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"LEADER" Online: Vol. 6, No. 1

Free the Horses camp offers challenges and fun

by Diana King

 

"Challenge yourself through Free the Horses Adventure Camp! Spend two days and one night at the Rahr Memorial School Forest for an adventure based on “challenge by choice” activities…Teamwork, cooperation, belonging, respect, responsibility and positive decision-making are all part of the magical quest of Free the Horses…

Warning: Parents…your child will return home from camp exhausted!"

With this enticing announcement in the Manitowoc Public School District summer school flyer, it didn’t take long to fill all four sessions of the first Free the Horses Camp in Manitowoc, Wisconsin.

Free the Horses: A Self-Esteem Adventure is a video-based program from Active Parenting Publishers that sends children on an adventure to free a group of wild horses that represent their own dreams and talents. Through a variety of activities children travel together through the Lands of Think, Feel and Do; find the Golden Spiral of Success (Belonging, Learning and Contributing); and eventually earn the Keys of Courage, Responsibility and Cooperation and, finally, free the horses.

 Free the Horses camp organizer Todd Hadler

“I thought it would be neat to run a self-esteem camp for our kids that incorporated physical challenges,” explains elementary school guidance counselor Todd Hadler. He had used the Free the Horses program in two schools with great success and wanted to give other children in the district the opportunity to develop greater responsibility, cooperation and courage. Ginny Vraney, a physical education teacher, helped create teamwork activities that would capture the interest of the energetic campers.

Hadler received approval from the school district to offer the camp for rising second through fifth graders at the Rahr Memorial School Forest. The nearby facility on Lake Michigan offers cabins, a nature center, walking trails and a beach.

In June, Hadler and his staff of four counselors—Vraney; Nancy Giordano, an elementary counselor; Duane Deicher, a physical education teacher; and Jacob Ahlswede, a college student—kept the campers busy from 8 am to 10:15 pm with a full schedule of activities. Physical challenges such as the hula hoop pass, human ladder, and balance beam were planned after each Free the Horses video segment. For example, after students watched the video on “Contributing,” the team-building activity was an outdoor scavenger hunt.

Campers learned about decision making, responsible choices and resisting peer pressure in the swamp walk. “We walked to a platform near the mucky swamp and I told the students we did not know how deep the swamp was. Then I tried to persuade them to jump in and cross it--with the promise of dinner. Some students immediately wanted to cross, while others thought their decision through and decided it was not safe for them to cross the swamp. We were trying to teach the difference between having courage to take risks and making responsible choices by weighing right and wrong, safe and unsafe choices,” recounts Hadler. The students who decided not to cross earned a reward for making the right decision and resisting pressure. Crossing the swamp was not a good, safe choice.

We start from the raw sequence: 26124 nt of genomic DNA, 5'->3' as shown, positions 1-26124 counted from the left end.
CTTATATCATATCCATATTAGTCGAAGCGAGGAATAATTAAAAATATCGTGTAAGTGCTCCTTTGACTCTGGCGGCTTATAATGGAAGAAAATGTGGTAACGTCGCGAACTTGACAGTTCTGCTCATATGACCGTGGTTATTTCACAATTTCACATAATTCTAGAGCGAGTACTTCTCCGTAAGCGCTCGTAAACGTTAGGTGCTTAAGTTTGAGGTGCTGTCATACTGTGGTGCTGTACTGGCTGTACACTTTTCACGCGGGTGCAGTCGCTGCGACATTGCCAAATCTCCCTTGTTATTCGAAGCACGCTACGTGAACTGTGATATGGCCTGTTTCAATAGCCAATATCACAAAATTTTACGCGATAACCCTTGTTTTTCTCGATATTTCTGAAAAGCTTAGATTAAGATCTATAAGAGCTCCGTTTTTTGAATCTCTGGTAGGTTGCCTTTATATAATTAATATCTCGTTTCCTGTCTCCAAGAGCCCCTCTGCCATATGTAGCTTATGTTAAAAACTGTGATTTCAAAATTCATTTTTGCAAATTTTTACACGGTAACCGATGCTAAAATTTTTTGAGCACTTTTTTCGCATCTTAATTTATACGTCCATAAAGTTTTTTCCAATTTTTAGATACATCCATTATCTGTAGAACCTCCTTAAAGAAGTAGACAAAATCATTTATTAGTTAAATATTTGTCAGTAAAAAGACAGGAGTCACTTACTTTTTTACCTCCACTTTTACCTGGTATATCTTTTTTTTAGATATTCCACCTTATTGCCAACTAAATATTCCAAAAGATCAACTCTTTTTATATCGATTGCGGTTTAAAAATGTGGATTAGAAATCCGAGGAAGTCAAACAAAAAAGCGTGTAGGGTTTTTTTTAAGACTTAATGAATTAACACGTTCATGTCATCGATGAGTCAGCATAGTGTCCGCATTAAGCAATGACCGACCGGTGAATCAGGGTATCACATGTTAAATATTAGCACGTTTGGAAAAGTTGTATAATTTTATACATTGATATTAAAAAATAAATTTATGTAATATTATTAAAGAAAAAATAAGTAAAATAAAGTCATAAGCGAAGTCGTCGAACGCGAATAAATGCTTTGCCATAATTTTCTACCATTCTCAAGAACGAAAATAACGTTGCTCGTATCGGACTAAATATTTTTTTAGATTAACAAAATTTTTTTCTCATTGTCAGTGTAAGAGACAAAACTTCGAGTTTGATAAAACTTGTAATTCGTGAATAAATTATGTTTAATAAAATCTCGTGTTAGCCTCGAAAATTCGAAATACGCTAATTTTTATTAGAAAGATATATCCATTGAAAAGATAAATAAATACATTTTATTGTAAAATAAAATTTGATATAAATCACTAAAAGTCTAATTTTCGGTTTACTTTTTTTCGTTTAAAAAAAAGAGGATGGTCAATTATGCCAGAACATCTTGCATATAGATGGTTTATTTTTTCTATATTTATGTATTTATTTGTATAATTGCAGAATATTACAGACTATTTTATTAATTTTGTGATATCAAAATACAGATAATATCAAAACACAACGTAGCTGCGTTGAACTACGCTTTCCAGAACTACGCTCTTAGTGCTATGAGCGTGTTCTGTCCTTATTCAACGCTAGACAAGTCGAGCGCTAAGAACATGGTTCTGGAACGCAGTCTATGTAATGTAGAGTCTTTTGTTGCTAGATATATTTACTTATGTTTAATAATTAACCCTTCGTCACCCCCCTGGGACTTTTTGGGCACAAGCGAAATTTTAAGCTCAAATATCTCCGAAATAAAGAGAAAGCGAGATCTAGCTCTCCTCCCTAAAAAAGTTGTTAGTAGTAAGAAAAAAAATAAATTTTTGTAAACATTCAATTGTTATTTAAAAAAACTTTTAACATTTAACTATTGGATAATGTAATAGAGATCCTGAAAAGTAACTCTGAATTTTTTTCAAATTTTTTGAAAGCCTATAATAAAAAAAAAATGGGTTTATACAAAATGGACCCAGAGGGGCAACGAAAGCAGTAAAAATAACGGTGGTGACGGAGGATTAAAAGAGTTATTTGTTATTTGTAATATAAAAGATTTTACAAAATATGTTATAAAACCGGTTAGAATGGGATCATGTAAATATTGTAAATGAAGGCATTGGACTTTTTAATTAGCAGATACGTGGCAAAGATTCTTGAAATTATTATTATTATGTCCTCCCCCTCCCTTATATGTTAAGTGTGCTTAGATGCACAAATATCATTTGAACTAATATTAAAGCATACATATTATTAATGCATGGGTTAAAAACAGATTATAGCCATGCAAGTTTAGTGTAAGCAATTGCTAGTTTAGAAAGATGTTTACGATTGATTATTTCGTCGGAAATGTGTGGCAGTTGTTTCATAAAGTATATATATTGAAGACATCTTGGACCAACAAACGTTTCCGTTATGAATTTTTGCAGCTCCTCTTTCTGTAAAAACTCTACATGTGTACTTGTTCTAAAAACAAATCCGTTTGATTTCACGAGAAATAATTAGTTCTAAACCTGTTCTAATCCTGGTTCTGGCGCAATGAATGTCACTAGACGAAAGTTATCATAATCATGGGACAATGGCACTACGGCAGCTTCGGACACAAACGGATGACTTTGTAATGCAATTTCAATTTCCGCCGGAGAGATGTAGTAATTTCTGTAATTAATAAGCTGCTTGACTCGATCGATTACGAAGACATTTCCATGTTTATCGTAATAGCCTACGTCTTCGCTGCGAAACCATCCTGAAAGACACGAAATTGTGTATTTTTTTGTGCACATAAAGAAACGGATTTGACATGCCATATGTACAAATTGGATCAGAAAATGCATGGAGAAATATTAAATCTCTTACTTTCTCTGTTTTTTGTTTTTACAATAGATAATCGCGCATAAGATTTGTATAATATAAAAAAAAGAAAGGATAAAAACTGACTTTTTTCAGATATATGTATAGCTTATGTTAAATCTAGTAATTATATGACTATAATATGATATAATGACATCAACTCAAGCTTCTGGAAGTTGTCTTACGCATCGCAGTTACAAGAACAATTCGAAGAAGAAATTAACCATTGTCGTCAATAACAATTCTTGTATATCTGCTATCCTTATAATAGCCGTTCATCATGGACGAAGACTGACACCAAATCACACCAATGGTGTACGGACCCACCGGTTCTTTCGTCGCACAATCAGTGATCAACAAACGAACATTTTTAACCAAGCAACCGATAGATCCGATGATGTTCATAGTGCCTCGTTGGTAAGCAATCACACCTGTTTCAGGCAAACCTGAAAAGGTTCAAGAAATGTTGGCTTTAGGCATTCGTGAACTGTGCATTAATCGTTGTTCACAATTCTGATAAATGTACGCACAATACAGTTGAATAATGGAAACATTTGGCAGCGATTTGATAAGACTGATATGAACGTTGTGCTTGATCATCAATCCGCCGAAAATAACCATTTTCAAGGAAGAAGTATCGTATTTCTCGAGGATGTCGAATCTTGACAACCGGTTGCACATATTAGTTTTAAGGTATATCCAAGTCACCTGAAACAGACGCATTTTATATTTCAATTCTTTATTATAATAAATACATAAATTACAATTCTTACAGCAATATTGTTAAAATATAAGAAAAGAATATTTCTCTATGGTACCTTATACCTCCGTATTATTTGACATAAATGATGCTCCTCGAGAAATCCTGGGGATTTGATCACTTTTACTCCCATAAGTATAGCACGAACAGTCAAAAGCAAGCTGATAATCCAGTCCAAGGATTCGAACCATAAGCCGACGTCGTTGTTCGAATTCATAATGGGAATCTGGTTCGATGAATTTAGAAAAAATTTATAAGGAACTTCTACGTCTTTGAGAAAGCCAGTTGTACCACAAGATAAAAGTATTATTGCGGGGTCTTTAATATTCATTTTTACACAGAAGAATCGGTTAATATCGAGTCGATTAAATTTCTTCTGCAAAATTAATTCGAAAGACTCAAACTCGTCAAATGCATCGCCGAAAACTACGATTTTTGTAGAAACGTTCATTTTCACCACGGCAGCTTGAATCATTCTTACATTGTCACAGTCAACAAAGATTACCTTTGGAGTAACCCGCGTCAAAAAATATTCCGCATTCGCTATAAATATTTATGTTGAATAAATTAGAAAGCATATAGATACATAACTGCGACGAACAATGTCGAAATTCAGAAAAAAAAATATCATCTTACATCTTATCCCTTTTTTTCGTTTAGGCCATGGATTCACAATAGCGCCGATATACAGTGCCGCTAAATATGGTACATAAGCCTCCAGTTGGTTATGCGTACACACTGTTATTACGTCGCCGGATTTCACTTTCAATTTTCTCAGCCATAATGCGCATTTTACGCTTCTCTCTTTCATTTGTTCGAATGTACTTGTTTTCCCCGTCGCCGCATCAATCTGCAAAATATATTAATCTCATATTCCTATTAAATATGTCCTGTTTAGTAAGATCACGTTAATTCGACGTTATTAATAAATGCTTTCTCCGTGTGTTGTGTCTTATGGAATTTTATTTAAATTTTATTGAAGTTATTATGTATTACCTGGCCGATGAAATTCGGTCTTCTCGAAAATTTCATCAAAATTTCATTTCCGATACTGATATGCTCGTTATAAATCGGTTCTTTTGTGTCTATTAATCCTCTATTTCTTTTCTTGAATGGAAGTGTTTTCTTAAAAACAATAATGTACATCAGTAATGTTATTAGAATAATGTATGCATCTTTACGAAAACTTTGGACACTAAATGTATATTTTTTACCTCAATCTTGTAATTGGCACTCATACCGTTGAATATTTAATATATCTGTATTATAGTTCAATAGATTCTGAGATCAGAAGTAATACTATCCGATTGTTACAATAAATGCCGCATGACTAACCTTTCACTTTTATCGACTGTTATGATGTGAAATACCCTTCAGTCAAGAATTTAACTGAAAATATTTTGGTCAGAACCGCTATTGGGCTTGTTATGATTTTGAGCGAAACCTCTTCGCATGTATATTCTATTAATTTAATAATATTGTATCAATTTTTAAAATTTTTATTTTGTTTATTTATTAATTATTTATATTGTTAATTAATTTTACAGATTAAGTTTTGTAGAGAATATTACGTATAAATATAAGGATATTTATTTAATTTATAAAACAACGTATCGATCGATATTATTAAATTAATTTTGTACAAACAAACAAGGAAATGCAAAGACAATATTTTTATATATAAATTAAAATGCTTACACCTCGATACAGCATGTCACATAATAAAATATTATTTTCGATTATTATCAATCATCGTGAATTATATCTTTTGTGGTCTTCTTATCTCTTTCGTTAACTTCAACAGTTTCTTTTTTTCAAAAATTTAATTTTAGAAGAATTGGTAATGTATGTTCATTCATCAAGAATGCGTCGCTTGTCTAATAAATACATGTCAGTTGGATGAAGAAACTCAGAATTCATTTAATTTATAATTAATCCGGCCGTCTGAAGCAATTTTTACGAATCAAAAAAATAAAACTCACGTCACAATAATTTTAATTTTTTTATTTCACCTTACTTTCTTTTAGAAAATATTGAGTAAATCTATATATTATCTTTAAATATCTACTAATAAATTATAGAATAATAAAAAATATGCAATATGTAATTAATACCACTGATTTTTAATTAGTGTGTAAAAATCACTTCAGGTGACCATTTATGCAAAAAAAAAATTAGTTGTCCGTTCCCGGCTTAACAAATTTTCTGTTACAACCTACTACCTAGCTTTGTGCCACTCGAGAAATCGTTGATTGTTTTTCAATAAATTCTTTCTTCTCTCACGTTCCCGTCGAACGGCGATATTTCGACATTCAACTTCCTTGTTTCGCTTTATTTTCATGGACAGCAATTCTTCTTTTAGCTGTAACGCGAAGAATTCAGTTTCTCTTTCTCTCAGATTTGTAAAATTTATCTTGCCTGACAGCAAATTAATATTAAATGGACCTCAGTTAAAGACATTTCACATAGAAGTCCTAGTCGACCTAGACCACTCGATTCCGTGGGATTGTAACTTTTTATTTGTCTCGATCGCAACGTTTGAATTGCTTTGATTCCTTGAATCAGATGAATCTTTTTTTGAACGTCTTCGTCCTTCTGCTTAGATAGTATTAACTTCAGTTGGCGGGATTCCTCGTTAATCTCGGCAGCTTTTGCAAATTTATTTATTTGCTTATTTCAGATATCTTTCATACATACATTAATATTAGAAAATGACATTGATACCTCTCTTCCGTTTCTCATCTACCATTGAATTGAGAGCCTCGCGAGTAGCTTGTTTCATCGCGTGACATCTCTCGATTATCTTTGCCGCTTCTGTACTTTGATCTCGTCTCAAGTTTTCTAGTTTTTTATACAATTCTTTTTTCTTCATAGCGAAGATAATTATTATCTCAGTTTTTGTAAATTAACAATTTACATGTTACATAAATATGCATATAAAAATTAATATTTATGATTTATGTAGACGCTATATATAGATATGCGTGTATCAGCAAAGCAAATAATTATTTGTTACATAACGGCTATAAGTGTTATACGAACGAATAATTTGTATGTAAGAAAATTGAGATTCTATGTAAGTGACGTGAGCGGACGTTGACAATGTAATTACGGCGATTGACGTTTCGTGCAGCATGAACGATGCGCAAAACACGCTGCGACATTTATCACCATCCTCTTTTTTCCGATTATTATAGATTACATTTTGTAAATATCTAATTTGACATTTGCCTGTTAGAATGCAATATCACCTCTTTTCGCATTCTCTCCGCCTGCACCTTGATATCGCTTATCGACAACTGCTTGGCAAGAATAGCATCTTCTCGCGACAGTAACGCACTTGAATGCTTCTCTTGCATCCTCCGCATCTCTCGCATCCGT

The scavenger hunt and hike to the shore of Lake Michigan helped the campers develop huge appetites for the meals prepared by camp staff. Mealtimes were also an opportunity for learning as the campers received “hopper” responsibilities such as setting the tables, refilling the family-style food bowls and helping with clean-up. As they sat down at the table for dinner the first night, each camper was asked to put a paper bag over their dominant hand. By simulating a disability and eating with their non-dominant hand, the campers were learning to be sensitive to the needs of others.

“The campers thrived in an atmosphere that combined physical activity with opportunities to experience belonging, learning and cooperation,” says Hadler. “On the last afternoon kids were exchanging phone numbers and autographs and some were even crying because they had to leave.”

“Unfortunately, for all too long we have tried to teach self-esteem as if it were an academic discipline…Free the Horses, on the other hand, builds self-esteem by presenting young people with meaningful challenges,” notes Steve Gibson, director of student services for the Manitowoc Public School District.

Feedback about the camp from campers and parents has been overwhelmingly positive. In fact, the Director of Student Learning and School Forest Coordinator have asked to incorporate some of the activities into student field trips during the school year and dates have already been set for Free the Horses Camp 2001!


• AGENDA •
Day 1: afternoon - evening

3:15 Video from Free the Horses: Golden Spiral of Success—Learning
3:45 Team Building—Blindfold Walk
4:30 Recess
4:45 Hoppers Report to Kitchen
5:00 Dinner—non-dominant hand disability simulation
5:45 Video: Golden Spiral of Success—Contributing
6:15 Team Building—Scavenger Hunt
6:45 Campfire Songs and S’mores
7:30 Workbook/Memory Book Stations
8:30 Get Ready for Bed
8:45 Movie/Popcorn
10:00 Bunks
10:15 Lights Out

Click for more information about Free the Horses: A Self-Esteem Adventure, which includes a copy of Todd Hadler's Free the Horses Camp Curriculum.

Reprinted from Leader magazine.
Copyright 2001 by Active Parenting Publishers, Inc.